Is this clash still valid?
In Britain, a formal boss adresses his secretery, called Kate Smith, as Miss/Mrs Smith.
In some formal settings this takes place but I wouldn't say it is universal. It is somewhat generational and just depends on the place of work and who is around. Some bosses will address their subordinates by their first name while they in turn are expected to address the boss as Mr. (Surname) or Ms/Mrs (Surname). This protocol establishes and maintains a power relationship of who is in charge and who follows. In the presence of clients or visitors the boss may or may not use the first names of subordinates. Sometimes both. For example, you may hear a boss say something like "Mr. Pawian, thank you for stopping by, my secretary Miss Smith will show you out. And then within a moment he will pick up the phone and say "Kate, please show Mr. Pawian the way out."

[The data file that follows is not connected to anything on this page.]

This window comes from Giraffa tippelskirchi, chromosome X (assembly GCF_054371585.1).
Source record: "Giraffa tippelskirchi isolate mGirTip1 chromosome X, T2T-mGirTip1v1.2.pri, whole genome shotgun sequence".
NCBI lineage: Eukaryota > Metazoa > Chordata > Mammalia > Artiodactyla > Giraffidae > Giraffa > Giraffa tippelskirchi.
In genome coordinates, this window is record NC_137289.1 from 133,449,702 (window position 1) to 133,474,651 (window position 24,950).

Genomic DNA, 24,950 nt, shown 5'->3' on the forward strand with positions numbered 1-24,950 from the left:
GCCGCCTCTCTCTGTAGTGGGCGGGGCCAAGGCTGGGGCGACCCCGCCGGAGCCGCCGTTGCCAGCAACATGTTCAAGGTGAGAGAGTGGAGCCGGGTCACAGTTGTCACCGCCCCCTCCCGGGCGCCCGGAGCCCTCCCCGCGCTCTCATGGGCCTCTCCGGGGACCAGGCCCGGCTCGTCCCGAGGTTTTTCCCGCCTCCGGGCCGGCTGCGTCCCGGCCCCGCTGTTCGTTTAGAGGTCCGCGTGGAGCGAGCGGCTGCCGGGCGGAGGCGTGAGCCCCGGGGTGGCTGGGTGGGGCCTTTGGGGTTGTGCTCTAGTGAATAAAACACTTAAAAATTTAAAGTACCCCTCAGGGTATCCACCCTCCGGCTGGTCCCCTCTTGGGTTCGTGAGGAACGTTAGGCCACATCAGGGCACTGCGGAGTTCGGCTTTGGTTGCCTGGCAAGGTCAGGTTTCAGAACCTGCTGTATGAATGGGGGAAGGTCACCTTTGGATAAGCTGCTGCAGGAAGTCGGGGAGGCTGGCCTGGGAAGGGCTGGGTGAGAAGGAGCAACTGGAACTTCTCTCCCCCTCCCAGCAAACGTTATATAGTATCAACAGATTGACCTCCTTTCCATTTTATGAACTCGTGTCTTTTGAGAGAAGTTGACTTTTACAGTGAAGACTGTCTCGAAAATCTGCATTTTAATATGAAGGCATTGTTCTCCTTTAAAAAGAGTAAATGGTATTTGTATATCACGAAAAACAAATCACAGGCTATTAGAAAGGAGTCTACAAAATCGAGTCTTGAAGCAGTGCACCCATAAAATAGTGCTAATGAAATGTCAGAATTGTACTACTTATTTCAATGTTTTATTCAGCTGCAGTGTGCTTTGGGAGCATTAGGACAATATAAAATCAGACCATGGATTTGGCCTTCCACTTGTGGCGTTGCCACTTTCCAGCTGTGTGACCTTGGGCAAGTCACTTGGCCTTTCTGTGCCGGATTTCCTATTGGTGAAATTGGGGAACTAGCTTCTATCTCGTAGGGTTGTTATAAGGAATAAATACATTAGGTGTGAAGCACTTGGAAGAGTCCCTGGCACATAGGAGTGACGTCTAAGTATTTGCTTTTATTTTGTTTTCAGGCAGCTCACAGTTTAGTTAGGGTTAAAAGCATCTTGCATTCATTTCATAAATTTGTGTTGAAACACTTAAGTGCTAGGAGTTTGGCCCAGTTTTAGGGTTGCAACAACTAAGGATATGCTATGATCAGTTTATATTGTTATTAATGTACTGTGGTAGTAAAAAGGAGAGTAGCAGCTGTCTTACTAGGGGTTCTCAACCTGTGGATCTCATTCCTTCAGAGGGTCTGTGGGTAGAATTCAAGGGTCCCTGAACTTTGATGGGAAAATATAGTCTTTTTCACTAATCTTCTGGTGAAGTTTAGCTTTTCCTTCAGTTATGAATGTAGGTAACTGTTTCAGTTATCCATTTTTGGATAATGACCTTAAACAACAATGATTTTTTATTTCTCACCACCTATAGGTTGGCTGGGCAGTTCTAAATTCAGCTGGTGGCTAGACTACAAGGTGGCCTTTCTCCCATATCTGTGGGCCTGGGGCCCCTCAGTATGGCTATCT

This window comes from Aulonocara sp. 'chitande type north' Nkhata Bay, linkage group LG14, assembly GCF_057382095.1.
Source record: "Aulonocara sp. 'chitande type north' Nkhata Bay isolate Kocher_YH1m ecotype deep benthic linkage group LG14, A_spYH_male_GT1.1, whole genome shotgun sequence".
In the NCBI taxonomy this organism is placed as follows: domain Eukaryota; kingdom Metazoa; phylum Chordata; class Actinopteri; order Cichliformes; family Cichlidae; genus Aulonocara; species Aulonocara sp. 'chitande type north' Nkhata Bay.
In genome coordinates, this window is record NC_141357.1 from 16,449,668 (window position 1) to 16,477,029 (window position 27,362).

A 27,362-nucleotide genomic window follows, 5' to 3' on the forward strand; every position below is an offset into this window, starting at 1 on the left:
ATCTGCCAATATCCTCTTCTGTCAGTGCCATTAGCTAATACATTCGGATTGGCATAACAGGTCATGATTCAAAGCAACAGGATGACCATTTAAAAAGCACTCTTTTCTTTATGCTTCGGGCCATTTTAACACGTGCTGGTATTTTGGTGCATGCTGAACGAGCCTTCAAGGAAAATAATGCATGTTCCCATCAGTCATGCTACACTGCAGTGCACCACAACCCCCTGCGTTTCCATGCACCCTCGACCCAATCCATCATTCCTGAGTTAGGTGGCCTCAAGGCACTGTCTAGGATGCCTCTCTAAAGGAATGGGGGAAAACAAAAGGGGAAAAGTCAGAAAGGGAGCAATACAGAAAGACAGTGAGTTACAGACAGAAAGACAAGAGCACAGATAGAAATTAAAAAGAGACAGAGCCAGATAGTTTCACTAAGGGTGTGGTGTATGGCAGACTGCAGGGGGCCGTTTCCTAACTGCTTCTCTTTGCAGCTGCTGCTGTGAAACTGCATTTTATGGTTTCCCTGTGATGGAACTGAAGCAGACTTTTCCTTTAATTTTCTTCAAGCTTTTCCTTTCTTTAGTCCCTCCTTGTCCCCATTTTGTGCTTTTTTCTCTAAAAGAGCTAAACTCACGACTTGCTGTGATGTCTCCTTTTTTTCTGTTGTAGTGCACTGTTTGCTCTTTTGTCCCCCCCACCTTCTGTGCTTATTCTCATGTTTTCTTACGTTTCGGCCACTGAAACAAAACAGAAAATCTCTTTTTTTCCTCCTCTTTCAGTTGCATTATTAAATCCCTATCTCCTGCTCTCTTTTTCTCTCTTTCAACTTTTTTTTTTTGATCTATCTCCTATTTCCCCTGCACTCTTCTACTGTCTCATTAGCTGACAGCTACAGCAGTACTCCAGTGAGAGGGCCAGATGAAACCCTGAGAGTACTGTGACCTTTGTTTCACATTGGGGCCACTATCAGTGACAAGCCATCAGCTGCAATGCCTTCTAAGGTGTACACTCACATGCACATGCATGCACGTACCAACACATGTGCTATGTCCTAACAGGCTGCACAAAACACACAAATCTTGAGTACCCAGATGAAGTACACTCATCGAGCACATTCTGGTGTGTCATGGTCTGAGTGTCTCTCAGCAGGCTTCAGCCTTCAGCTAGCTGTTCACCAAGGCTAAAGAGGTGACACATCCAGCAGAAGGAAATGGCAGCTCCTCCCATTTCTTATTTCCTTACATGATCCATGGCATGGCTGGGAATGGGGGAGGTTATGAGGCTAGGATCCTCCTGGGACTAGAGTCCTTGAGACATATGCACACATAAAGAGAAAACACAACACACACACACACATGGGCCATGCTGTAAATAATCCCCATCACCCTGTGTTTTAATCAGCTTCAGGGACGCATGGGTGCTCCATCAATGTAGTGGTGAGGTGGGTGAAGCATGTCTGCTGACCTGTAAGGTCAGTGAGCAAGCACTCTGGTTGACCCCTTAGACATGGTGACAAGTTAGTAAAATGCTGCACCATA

Of course, when the boss isn't around, the staff will refer to him or her by their first name amongst each other (and usually accompanied by or substituted with a term of abuse).
It also depends on how large an organization is and how long people have been around. When people get promoted over others but stay in the same office or building most will still call each other by their first names. But it is more common today for people to dispense with formalities. Bosses are trained now to develop trust with their staff so they will insist on everyone including themselves addressing each other on a first name basis only. Sometimes in these settings when people get in trouble or can no longer stand working with each other they often revert to using Mr. (Surname) or Ms/Mrs (Surname) to establish distance and demonstrate that they don't want to play the fake social game of "we are a team and love each other very much here at work so lets call each other by our first names."
I heard that in parts of America (particularly the South) some blacks will address others in the workplace as "Miss Kate" (even if she is married) or "Mr. Steve". It doesn't necessarily correspond to situations when a person has a long or difficult surname to pronounce. The usage appears to be an attempt to combine informality with a subtle showing of respect and is usually reserved for a direct supervisor or an older colleague or well known customer. However, some blacks do not approve of other blacks using this convention since they regarded it as self-subordinating and from a bygone era.